Stephen Vincent Benét (1898 - 1943) was born into a military family for whom poetry was a particular pleasure. Afflicted with scarlet fever as a toddler, his eyesight was permanently damaged, but Steven loved to read and began writing poetry and winning prizes for it while still a child. At seventeen, he published his first book and entered Yale University. During his brief life, Stephen created work in almost every genre of literature, earning two Pulitzer Prizes, a Guggenheim Fellowship, and an O. Henry Short Story Award along the way. His story, "The Sobbin' Women," based on the Roman legend of the abduction of the Sabine women, was the basis for the hit movie "Seven Brides for Seven Brothers."


Post New Comment:
Went looking for this after reading that it was the basis for Charlie Daniels' "Devil Went Down to Georgia." It was more than I had hoped for. And after reading S.V.B.'s mini-bio, I find it absolutely remarkable that a man from a military family with no personal experience could capture the soul of Appalachian Americana.
Posted 05/05/2024 09:12 PM
PaulBernard Bits of "the Ballad of William Sycamore" surfaced in the back of my brain yesterday, from high school back in the 60's. I'm pretty sure it's not great poetry (who reads it anymore?) but it's great something...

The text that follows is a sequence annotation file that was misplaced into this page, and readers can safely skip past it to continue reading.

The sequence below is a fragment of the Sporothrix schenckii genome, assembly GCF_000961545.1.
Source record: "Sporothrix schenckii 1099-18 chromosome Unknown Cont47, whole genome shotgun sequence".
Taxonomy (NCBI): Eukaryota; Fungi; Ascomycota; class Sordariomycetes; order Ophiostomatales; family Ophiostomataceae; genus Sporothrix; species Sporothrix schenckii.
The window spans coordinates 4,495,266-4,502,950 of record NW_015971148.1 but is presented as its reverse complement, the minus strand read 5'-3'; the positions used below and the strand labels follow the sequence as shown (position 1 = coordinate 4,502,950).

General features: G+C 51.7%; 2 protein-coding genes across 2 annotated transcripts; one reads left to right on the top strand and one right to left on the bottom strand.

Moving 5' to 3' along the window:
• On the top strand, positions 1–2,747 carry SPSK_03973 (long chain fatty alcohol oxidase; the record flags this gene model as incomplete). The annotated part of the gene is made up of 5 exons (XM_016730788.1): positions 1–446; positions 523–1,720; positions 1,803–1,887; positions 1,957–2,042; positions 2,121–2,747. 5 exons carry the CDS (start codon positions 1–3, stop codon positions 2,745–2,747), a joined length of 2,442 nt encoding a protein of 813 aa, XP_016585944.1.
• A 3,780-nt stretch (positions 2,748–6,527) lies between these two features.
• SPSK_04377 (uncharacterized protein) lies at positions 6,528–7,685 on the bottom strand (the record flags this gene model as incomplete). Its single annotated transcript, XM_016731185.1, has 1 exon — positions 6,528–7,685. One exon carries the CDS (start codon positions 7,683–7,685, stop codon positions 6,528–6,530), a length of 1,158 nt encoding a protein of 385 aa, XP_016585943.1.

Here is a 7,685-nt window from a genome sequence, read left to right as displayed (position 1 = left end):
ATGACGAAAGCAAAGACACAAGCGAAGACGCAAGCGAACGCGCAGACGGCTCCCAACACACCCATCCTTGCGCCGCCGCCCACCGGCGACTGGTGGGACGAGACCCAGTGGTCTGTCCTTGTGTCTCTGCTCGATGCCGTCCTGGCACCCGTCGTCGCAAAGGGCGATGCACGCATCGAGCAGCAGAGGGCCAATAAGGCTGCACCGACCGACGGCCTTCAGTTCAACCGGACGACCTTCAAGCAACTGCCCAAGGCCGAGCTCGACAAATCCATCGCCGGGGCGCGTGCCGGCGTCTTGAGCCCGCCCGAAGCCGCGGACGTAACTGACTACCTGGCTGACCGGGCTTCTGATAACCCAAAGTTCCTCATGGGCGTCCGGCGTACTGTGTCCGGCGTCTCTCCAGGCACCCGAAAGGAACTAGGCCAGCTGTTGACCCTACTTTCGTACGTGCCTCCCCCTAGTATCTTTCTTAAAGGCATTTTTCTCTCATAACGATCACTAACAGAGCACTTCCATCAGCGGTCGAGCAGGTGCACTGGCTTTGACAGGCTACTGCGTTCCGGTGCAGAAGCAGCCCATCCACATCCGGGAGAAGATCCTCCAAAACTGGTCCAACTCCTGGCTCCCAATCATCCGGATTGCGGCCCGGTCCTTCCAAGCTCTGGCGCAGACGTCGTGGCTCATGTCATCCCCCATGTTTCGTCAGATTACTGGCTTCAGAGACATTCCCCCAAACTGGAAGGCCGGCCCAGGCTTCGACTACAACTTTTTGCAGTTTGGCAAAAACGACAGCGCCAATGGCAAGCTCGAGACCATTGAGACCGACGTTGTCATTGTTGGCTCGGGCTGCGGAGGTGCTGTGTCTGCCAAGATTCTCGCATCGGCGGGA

Posted 05/06/2022 01:38 PM
I remember this poem from high school, nearly 60 years ago. Last night I shared it with my granddaughter; I believe it will have as lasting an effect on her.
Posted 03/20/2020 08:23 AM
Here in Devon this is the most 'American' poem I've ever read and I loved it! Here's hoping dialects never fade out. This is a beauty!
Posted 08/18/2015 01:26 AM
What fun to read Stephen Vincent Benet again. Great use of language, dialect. When I was in high school forensics, a great many years ago, I did a piece by him one year. Enjoyed, and had some success with it.
Posted 08/17/2015 03:52 PM
Posted 08/17/2015 03:00 PM
my toe's a tapping!
Posted 08/17/2015 01:43 PM
This poem has jump-started my morning.
Posted 08/17/2015 09:10 AM
I agree with Larry. What a wonderful poem.
Posted 08/17/2015 08:32 AM
Larry Schug:
I'd never put the poet's face or background with this poem! Just goes to show ya. An open mind is full of surprises. Thanks, Jayne.
Posted 08/17/2015 08:07 AM
Oh, my! Feet and head are dancing. Thanks for this.
Posted 08/17/2015 07:43 AM